On 12 February 2009, Eric Daniels, the CEO of the Group, was questioned about the banking crisis during a session of the Treasury Select Committee of the House of Commons. One of the key issues concerned Lloyds' takeover of HBOS and the amount of due diligence carried out before the acquisition. Daniels said that a company would always like to do more due diligence on another company, but there are legal limits on how much is possible before an actual acquisition. Losses were slightly more than the £10 billion originally identified by the due diligence owing to write-offs of property loans because of falling property prices and the lack of demand for it. The share price of Lloyds Banking Group fell 32% on the London Stock Exchange, carrying other bank shares with it. The then-Chairman of Lloyds, Sir Victor Blank, said in August that losses had been "at the worst end of expectations", and that the Lloyds board was surprised by the speed at which the losses—which were caused by the unexpectedly sharp contraction of the world economy in late 2008 and early 2009—happened. This position was confirmed by Archie Kane, a senior Lloyds executive in Scotland, in evidence to the Scottish parliament's economy committee in December.
In February 2009, after it became apparent that the recession would be deeper than originally anticipated, the FSA was instructed to "stress test" the banks against a severe economic downturn. The FSA stated that the assumptions underlying the stress test were not intended to be a forecast of what was likely to happen but to simulate a near-catastrophic economic scenario.
Asset Protection Scheme. Lloyds agreed in principle to enter the government's Asset Protection Scheme to insure it against potential future losses on previous loans—primarily on the old HBOS portfolio. The fee for this would have been paid for by the issue to the government of new 'B' shares, which could have increased the government holding to a maximum of c.62%—or higher if the government had bought all the ordinary shares issued to redeem the preference shares.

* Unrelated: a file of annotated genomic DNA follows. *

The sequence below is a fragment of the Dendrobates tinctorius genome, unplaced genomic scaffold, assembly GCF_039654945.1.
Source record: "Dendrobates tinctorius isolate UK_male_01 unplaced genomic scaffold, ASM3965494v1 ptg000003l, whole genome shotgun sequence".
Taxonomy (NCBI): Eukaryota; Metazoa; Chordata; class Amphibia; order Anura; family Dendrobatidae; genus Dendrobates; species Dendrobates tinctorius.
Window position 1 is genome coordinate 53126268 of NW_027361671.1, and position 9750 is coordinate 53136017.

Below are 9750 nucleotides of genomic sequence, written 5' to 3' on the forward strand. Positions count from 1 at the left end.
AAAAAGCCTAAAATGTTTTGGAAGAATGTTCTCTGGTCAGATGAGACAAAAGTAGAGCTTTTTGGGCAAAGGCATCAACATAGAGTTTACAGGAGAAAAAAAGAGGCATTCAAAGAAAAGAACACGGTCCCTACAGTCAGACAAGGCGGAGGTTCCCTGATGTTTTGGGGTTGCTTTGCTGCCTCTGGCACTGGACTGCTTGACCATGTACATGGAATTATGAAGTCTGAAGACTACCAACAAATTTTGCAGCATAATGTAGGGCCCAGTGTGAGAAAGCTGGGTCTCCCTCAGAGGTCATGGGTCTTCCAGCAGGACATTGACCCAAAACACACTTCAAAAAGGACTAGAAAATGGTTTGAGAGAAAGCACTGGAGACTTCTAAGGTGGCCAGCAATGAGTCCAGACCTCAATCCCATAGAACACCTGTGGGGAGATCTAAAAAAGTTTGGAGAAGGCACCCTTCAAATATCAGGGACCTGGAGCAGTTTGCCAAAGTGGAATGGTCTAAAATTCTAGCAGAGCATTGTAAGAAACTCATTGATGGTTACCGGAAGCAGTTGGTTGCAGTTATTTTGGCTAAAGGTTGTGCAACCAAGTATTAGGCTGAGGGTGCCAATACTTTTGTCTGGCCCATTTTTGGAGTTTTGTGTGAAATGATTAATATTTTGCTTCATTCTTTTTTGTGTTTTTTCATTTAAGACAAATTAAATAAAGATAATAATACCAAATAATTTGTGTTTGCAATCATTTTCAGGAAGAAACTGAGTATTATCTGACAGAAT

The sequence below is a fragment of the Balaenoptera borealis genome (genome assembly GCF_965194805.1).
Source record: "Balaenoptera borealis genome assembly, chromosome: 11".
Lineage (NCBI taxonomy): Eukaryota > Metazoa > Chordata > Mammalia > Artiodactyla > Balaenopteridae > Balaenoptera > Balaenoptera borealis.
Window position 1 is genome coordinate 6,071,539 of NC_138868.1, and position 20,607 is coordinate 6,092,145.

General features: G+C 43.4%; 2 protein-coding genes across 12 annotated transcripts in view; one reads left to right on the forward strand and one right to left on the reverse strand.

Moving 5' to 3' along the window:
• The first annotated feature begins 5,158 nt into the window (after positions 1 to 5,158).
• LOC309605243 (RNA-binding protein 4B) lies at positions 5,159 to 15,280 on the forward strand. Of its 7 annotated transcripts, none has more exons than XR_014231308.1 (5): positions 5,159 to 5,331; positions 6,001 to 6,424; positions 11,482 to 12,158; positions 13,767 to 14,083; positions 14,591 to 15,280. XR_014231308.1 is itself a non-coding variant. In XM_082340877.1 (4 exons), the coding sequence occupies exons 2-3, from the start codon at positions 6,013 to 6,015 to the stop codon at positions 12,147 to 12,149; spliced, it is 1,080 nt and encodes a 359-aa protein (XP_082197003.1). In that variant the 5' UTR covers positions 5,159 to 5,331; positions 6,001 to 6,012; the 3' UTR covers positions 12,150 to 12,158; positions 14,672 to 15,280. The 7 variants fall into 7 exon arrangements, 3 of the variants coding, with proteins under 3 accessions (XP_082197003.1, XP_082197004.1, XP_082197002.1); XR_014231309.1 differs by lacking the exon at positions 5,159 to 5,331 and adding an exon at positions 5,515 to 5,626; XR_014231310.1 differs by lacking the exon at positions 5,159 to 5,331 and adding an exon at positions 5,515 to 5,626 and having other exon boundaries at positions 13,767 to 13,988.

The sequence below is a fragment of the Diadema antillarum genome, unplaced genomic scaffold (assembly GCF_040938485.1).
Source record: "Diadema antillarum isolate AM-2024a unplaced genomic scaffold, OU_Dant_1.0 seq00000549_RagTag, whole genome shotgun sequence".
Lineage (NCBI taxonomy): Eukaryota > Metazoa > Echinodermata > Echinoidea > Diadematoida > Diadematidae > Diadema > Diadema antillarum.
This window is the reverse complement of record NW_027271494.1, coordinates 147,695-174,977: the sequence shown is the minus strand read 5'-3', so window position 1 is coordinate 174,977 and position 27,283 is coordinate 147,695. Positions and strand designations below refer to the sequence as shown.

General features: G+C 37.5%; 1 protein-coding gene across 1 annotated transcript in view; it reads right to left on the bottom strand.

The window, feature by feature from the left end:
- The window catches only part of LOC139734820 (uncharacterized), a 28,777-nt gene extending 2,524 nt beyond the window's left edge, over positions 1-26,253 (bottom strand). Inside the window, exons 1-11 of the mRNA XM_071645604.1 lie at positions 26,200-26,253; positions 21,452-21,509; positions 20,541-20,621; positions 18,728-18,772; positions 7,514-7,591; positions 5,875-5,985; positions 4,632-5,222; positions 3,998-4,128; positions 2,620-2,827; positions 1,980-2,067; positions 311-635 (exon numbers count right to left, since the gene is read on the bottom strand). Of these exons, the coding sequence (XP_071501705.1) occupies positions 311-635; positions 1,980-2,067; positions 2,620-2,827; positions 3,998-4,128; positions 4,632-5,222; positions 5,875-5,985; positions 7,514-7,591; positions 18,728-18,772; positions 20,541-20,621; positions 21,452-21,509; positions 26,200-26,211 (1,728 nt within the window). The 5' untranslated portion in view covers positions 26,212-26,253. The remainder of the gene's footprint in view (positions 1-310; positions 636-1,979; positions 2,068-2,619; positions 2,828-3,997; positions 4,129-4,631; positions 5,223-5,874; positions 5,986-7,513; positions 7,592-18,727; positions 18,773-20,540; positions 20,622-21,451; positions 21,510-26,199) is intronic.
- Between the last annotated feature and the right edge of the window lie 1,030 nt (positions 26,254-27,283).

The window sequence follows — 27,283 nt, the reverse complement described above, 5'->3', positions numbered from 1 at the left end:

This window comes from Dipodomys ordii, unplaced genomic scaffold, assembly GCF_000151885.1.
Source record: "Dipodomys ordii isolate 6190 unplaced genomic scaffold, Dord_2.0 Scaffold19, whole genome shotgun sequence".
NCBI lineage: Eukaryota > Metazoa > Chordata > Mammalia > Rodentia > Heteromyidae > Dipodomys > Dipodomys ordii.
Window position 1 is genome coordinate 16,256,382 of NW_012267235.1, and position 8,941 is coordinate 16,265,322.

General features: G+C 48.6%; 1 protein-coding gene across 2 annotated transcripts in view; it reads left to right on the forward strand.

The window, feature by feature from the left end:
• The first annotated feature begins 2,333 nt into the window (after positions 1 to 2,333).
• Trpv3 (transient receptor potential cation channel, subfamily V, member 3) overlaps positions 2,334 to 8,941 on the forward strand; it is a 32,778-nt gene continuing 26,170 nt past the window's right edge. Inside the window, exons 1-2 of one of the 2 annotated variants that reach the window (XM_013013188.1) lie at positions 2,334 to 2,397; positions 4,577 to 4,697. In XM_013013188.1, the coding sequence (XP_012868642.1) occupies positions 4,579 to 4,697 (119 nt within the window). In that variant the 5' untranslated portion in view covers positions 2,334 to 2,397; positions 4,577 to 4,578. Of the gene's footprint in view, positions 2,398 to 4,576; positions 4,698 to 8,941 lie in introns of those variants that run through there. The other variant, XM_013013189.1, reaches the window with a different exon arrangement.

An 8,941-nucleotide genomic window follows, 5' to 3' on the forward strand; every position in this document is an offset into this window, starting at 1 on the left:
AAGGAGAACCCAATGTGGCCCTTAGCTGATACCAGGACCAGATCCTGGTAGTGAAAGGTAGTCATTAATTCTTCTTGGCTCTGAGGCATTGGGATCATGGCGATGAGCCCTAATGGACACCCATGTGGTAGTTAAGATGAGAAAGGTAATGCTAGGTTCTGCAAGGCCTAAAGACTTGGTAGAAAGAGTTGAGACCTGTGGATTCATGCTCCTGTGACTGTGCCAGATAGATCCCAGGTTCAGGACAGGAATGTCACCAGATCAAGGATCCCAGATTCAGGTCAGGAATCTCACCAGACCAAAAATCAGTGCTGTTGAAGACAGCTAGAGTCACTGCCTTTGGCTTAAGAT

According to the Accord trade union general secretary Ged Nichols, Lloyds Banking Group had cut 30,000 jobs between February 2009 and August 2011; and in August 2011 it announced another 1,300 job losses. The group sold its 70% stake in insurance company Esure to Esure Group Holdings on 11 February 2010. The share was valued at around £185 million.
In April 2013, Lloyds sold its loss-making Spanish retail operation—originally Banco Halifax Hispania—and the local investment management business in Spain to Banco de Sabadell. Lloyds will receive a 1.8% stake in Sabadell worth about €84 million and an additional sum of up to €20 million over the next five years. In September, it was reported that the UK government was planning to sell up to a quarter of its shares in Lloyds Banking Group. The government sold 6% of its shares at 75p, raising £3.2 billion and reducing its stake to 32.7%. The UK government then sold a further 7.8% on 26 March 2014 at 75.5p raising a further £4.2bn and reducing its stake to 24.9%. A trading plan of incremental sales during 2015 reduced the publicly owned stake to below 10% by the end of October. Sales resumed in November 2016, as the holding was reduced to 7.99%. On 17 March 2017, the British Government confirmed its remaining shares in Lloyds Banking Group had been sold.
“Our purpose is Helping Britain Prosper. We do this by creating a more sustainable and inclusive future for people and businesses, shaping finance as a force for good.”
“We will lead in the bold decisions we make as a business, from where and how we invest, to the products and services we offer, to the workplace we create. We will never stop innovating to make sustainable, ethical choices easy and rewarding.”
Mr. David John Gledhill (Group Chief Operating Officer)
Mr. John Chambers (Group Chief Information Officer)
Ms. Carla A. S. Antunes Da Silva (Director of Group Strategy, Corp. Devel. & Investor Relations)
Ms. Catherine Lucy Cheetham (Company Sec. & Group Gen. Counsel)
Ms. Letitia Mary Smith (Group Director of Conduct, Compliance & Operational Risk)
Matt Smith (Head of Media Relations)
Mr. Eduardo José Stock da Cunha (Head of Corp. Devel. & Head of Commercial Banking Market)
Recognition and Awards
Mr. William Leon David Chalmers (Group CFO & Exec. Director)
Mr. David J. S. Oldfield (Interim COO & Group Director of Commercial Banking)